Following the meeting in October I wrote the following blog post that attempted to explain the perspective of the school district.  In addition we commissioned Fallon Research to conduct a Pool Facilities Community Survey.  Paul Fallon presented the results of that survey to the Worthington Board of Education on November 25th.  

In the next few months the Worthington Board of Education and the City Council from the City of Worthington will need to decide on a course of action.  There’s no question that aquatics are important in this community. The current pools complex has served the community well for the past 40-50 years. Together we’ll need to decide what aquatics will look like and how we’ll fund aquatics for the next 40-50 years.  We’d love to see you Tuesday so you can provide your feedback.

-Trent Bowers, Superintendent


A National Blue Ribbon School

NBRSWe have an amazing array of schools throughout Worthington.  We’re really lucky! Who has it better than us? No-body! With that said, it’s fun when outside organizations recognize our schools for their work with our students.

Earlier this fall Bluffsview Elementary was designated as an Exemplary High Performing School National Blue Ribbon School for 2019 by U. S. Secretary of Education Betsy DeVos. Bluffsview is one of only 362 schools in the nation and one of only fourteen schools from Ohio to be recognized in 2019.

Since 1982, The National Blue Ribbon Schools Program has recognized public and private elementary, middle, and high schools based on their overall academic excellence or their progress in closing achievement gaps among student subgroups. Every year the U. S. Department of Education seeks out and celebrates great American schools, schools demonstrating that all students can achieve to high levels.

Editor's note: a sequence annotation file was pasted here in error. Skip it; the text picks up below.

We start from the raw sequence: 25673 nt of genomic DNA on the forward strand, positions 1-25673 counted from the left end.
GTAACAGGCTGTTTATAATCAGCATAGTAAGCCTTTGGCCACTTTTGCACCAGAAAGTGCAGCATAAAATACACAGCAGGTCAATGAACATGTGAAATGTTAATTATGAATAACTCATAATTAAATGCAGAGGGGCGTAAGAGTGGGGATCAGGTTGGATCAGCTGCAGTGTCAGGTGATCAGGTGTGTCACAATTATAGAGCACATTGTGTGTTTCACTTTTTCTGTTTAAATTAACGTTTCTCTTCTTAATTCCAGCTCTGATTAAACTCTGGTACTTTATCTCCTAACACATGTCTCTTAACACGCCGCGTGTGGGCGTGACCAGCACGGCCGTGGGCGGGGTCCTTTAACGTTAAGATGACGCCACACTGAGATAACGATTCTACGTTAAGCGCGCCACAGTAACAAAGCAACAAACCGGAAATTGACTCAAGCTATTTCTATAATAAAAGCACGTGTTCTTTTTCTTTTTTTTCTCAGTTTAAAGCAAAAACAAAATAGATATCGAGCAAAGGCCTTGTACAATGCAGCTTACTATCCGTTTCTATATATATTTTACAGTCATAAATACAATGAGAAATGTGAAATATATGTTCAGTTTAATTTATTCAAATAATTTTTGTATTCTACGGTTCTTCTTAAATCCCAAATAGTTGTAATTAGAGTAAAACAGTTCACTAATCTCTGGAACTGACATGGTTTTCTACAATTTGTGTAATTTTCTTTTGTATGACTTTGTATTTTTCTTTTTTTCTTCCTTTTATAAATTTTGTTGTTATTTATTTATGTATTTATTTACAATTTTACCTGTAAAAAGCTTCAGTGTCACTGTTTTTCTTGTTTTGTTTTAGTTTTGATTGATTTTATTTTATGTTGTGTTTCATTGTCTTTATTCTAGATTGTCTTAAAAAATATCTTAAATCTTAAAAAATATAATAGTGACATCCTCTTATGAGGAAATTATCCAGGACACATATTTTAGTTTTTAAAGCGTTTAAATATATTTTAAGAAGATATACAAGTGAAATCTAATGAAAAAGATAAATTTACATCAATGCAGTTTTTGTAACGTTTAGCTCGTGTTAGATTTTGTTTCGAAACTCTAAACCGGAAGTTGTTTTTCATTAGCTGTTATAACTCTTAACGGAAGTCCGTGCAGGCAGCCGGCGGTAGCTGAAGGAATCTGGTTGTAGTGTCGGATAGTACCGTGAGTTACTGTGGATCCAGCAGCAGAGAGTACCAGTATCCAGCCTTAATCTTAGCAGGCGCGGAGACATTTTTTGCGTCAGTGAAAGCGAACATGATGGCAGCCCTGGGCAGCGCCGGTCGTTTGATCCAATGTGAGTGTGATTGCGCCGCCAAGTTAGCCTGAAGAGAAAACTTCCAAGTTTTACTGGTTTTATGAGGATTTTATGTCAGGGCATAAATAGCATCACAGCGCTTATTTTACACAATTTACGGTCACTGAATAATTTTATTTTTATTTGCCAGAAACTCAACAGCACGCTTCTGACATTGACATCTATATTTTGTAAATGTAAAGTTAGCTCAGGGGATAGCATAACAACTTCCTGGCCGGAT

The formal award was bestowed last week at the Gaylord National Resort and Convention Center outside of Washington D.C.  Bluffsview Principal, Cindy Fox (who has been the principal at Bluffsview now for 17 years) Art teacher, Giannalisa Schumer, Media Specialist, Megan Mott, 6th grade teacher Kate Reik, and a stuffed Bear named Blue, traveled to receive the award on behalf of Bluffsview staff and students.  

In September when Bluffsview was selected for this award I sent the following message to Bluffsview staff which encapsulates how I feel about Bluffsview:  “It’s an honor for Worthington Schools to have Bluffsview named as a National Blue Ribbon School!  Thank you for taking the time to complete the application process and go through the evaluation. Without question Bluffsview is a school of excellence.  As a staff member at Bluffsview you know this to be true. Obviously Bluffsview meets the academic requirements for this award. Students at Bluffsview grow and achieve at high levels.  More importantly in my mind Bluffsview is just an amazing place for kids. You have created a warm and supportive culture where kids and families know that they are loved. Bluffsview embodied “Be Kind to Kids” before we began using that phrase.